Indian food is one of my favorite cultural cuisines (then again, I do have 'several' favorites). Whenever I go to an Indian restaurant, I always prefer to soak up the curry with fresh Naan bread than rice. Properly baked Naan bread is absolutely delicious. I've tried the supermarket variety and that's not even in contention.
When I read the description for this hearthbread as a mix between garlic Naan and herb foccacia, I knew I had to make it. What's more, I even especially ordered curry to eat with it.
This meal is for mine and Charlie's 8 months anniversary. We're going to Brett's Wharf on the actual day so that's why we're doing this at-home thing 2 days in advance.
I got the recipe from Nigella Lawson's "How to be a Domestic Goddess" and I halved all the quantities to make 4 smallish pieces of bread.
Roast Garlic and Parsley Hearthbread
Makes 4 small pieces
- 1.75 cup white bread flour
- 1/2 package of dry yeast
- 1/2 tbsp salt
- 1/2-3/4 cups warm water
- 2 tbsp olive oil (plus more for greasing)
- 1 large head of garlic
- bunch of parsley
- salt for sprinkling
1. Combine flour, yeast and salt in a bowl.
2. In a measuring cup, stir together 1/2 cup of water and the olive oil.
3. Add the oil/water to the dry ingredients and stir to make a soft but firm dough. Add more water if required.
4. Once the desired consistency is achieved, turn the dough onto a lightly floured surface and knead until smooth, supple and elastic.
5. Form into a ball and place in large bowl with a bit of oil to coat it all over.
6. Cover the dough with plastic wrap and tea towel and leave to rise. You'll need to wait until the dough has doubled in size which can take up to an hour.
In the meantime...
1. Cut the top off the head of garlic (make sure it remains whole).
2. Wrap garlic in foil with a drizzle of oil. The package should be baggy but the foil sealed tightly around the edges.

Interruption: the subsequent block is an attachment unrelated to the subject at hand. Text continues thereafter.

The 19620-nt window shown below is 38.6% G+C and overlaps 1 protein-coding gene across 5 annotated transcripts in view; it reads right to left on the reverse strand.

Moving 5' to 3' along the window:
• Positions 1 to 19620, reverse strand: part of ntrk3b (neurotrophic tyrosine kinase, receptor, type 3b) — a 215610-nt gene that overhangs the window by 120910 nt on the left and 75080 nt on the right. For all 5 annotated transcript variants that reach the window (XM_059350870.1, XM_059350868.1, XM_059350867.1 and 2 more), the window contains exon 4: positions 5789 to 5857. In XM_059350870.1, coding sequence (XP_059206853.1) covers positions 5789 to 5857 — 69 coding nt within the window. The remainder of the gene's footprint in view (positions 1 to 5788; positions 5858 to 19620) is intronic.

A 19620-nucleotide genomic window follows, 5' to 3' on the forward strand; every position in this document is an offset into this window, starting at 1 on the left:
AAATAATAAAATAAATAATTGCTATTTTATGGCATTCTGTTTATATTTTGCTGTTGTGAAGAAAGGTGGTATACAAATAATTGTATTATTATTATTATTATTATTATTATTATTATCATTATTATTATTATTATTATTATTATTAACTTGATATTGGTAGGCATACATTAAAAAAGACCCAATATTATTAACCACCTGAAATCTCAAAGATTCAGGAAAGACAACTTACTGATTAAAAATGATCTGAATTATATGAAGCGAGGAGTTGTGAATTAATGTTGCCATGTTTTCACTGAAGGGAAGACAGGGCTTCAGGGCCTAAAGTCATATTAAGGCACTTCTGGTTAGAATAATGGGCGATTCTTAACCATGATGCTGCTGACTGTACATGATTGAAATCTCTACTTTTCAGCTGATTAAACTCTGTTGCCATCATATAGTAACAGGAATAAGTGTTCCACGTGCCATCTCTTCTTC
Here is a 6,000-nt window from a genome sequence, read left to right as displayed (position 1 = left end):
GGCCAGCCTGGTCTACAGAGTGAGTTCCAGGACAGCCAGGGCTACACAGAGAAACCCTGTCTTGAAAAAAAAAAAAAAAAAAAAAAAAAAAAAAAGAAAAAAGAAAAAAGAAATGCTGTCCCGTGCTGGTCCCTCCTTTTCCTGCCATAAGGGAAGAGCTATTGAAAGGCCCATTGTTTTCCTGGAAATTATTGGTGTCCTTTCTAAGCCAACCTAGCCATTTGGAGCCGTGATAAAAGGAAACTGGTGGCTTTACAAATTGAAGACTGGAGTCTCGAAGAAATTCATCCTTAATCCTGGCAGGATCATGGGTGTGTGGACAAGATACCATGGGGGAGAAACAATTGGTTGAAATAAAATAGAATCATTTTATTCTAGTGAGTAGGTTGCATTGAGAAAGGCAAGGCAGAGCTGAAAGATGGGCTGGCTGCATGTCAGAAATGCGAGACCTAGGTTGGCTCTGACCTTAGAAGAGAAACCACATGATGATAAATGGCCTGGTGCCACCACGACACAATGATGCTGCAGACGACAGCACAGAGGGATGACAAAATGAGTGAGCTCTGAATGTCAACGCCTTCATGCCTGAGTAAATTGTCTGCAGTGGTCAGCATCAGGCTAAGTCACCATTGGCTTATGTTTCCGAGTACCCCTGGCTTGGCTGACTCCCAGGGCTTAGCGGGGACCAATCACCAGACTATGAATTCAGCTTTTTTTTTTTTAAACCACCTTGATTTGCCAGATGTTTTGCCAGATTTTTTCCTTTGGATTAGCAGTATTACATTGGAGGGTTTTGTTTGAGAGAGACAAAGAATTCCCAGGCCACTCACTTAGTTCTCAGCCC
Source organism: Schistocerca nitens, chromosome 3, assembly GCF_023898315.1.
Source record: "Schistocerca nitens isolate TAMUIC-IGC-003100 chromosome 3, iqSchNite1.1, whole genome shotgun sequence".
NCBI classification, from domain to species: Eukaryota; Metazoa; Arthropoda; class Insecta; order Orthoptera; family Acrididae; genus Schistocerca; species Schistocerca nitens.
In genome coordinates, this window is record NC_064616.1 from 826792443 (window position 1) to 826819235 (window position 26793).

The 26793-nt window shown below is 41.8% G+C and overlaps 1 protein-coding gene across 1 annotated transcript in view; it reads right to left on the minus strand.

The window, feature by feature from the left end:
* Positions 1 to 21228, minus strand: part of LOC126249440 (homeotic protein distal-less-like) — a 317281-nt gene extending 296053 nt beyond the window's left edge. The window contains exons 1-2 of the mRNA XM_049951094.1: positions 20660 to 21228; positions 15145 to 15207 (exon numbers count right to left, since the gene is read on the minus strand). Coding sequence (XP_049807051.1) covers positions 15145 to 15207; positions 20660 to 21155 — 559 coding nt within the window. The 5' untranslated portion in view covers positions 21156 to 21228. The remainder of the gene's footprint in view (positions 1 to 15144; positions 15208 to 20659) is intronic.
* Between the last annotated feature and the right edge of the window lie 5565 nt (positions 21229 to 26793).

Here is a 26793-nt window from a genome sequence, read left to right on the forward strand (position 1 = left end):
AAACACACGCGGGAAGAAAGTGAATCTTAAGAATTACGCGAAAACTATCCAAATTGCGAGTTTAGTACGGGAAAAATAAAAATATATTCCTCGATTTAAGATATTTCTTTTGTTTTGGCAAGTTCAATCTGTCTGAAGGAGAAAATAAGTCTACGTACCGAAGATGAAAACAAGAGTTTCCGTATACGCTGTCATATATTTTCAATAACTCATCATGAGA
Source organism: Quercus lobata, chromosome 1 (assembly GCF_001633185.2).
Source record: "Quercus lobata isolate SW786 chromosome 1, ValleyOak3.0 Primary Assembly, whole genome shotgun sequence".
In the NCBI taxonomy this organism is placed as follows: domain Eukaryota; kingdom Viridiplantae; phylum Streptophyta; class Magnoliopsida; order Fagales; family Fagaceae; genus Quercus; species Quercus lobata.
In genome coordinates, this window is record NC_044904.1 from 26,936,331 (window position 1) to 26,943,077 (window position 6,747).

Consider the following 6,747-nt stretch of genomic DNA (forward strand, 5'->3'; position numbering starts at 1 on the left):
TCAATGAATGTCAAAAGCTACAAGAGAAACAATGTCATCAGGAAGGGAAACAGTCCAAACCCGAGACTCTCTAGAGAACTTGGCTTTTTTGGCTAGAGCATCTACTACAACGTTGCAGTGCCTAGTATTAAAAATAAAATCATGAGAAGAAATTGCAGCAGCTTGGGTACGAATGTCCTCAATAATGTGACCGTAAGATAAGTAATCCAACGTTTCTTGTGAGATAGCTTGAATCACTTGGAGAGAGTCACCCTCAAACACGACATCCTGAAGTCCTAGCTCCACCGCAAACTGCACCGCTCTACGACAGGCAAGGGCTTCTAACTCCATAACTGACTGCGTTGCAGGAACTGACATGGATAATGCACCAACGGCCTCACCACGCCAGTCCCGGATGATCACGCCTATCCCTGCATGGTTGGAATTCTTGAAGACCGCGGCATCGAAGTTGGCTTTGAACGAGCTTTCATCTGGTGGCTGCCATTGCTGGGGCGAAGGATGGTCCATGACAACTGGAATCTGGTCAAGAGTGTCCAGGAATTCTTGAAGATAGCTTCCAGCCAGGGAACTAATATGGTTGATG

3. Cook for approx 20-30min till it is mushy but still holds shape
4. Remove garlic from oven, unwrap and cool till it can be handled
5. Tear leaves off the parsley and process in a food processor
6. Add the garlic (with skin removed) and keep processing
7. Add a stream of olive oil to the garlic mix and create a runny paste
Note: I just used a mortar pestle for this. It was hard work but that was still preferable to using my blender as a food processor. I was put off by the prospect of having garlic-tasting smoothies for the rest of eternity.
Once the bread dough has doubled...
1. Punch the dough down again and leave for 10min.
2. Split the dough into 4 chunks and sit the balls onto 2 sheets of baking paper.
3. Press the balls out into rectangular or oval shapes.
4. Cover with a tea towel and leave for 25min to let the dough get puffy again.
5. Preheat oven to 200 degrees Celsius.
1. Poke your fingers over the top of the bread to form dimples.
2. Spread your herb oil mix onto each flatbread.
3. Bake for 20min or until the breads are cooked (golden surface with the garlic flecks a darker brown. The rims should be puffy around the oily topping).
4. To serve, drizzle with good extra-virgin olive oil and sprinkle with some salt.
Note: I also put some slices of shaved parmesan underneath the herb spread.
The end result wasn't very Naan-like and much more foccacia-like but it was fantastically aromatic all the same. I had a very hard time waiting for the curry to arrive because I just wanted to scoff down the bread while it was still piping hot.
I served my bread with fragrant beef massaman curry from Sri Thai, Mount Ommaney (see photo at the top).